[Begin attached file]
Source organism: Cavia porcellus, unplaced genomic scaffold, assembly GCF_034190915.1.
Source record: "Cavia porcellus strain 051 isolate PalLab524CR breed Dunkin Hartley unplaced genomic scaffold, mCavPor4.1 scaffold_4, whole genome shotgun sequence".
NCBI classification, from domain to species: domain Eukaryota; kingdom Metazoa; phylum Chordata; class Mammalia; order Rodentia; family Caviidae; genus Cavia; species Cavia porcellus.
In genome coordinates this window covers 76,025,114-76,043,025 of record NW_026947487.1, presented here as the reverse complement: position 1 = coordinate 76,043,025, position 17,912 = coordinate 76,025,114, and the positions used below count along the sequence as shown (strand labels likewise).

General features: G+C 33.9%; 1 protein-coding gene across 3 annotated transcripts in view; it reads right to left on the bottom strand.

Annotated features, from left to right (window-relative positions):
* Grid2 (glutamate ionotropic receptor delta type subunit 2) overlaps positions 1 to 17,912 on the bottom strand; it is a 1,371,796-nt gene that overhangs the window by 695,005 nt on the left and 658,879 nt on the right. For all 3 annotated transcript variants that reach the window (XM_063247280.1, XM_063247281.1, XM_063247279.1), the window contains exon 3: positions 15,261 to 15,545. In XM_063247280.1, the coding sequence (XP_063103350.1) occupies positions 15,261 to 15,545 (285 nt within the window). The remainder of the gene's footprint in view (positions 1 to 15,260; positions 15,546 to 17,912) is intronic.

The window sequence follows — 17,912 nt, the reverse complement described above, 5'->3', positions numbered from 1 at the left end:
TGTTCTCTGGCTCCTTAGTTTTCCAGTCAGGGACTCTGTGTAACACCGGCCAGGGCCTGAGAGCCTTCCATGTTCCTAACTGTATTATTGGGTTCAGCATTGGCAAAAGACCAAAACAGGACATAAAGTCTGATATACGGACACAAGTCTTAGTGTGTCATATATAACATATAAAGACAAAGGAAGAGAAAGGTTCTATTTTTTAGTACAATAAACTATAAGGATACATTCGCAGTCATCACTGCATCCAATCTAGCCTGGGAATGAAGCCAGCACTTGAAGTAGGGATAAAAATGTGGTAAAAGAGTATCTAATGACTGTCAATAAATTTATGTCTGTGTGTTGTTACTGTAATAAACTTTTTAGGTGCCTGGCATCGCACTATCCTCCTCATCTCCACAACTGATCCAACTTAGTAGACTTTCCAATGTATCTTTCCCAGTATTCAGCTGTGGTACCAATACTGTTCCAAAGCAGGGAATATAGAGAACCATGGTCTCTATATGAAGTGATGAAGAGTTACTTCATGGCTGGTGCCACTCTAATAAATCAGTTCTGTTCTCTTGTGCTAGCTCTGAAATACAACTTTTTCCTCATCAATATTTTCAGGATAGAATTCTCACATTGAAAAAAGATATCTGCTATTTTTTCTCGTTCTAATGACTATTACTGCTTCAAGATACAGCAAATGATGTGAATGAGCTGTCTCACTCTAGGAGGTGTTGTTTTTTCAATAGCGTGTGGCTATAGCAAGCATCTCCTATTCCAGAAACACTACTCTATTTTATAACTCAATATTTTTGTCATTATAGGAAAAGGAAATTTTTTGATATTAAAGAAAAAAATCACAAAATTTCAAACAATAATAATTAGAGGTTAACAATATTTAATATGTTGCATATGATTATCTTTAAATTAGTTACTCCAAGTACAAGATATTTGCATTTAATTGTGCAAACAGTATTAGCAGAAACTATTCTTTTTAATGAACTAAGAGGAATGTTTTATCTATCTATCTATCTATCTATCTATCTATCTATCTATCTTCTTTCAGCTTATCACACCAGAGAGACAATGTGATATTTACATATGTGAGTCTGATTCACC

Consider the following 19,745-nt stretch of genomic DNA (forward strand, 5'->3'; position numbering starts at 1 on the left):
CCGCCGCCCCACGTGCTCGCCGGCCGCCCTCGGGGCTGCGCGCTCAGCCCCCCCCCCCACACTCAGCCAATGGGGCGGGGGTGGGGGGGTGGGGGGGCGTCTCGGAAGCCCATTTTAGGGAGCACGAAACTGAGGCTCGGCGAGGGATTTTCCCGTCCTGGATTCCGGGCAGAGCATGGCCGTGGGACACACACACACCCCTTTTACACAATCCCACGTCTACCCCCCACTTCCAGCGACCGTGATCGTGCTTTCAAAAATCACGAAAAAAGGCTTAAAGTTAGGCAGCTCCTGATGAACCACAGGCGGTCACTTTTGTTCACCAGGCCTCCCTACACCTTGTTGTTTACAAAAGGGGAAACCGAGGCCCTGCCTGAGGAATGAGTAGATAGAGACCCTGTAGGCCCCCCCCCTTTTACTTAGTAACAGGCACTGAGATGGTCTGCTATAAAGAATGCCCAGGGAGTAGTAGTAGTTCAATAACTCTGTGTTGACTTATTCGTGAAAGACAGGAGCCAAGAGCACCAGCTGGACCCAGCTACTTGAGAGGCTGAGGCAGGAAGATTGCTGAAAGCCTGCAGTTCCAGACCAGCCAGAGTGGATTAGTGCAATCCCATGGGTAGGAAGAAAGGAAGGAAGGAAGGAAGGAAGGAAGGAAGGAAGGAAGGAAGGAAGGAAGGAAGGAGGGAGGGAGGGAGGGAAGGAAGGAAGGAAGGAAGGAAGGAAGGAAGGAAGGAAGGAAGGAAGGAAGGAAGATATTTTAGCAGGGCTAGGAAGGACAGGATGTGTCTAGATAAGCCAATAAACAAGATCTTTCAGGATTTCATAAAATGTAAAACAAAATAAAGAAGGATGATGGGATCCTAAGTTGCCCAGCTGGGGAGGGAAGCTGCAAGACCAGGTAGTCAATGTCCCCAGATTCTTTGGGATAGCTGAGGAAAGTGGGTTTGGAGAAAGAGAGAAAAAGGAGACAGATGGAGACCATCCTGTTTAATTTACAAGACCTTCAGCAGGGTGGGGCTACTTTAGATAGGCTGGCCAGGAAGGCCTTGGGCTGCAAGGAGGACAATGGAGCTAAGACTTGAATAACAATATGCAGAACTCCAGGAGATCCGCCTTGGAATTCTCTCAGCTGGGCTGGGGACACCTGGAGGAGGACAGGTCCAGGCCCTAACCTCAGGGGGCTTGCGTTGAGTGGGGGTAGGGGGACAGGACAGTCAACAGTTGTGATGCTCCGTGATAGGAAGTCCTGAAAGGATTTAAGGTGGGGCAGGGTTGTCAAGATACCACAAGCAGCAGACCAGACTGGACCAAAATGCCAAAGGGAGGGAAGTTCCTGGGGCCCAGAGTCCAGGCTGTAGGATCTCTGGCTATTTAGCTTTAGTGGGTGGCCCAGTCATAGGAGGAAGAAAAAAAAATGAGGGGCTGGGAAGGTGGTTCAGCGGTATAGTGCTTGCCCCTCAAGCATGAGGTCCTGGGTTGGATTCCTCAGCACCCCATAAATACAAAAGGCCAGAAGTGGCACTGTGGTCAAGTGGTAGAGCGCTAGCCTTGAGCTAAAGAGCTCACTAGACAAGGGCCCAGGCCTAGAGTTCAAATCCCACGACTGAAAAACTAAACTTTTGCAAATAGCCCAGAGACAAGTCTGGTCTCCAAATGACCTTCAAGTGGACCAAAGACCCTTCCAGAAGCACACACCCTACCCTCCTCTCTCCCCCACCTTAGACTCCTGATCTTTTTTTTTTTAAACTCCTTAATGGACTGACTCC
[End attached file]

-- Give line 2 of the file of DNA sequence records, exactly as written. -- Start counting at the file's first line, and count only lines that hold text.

Source record: "Cavia porcellus strain 051 isolate PalLab524CR breed Dunkin Hartley unplaced genomic scaffold, mCavPor4.1 scaffold_4, whole genome shotgun sequence".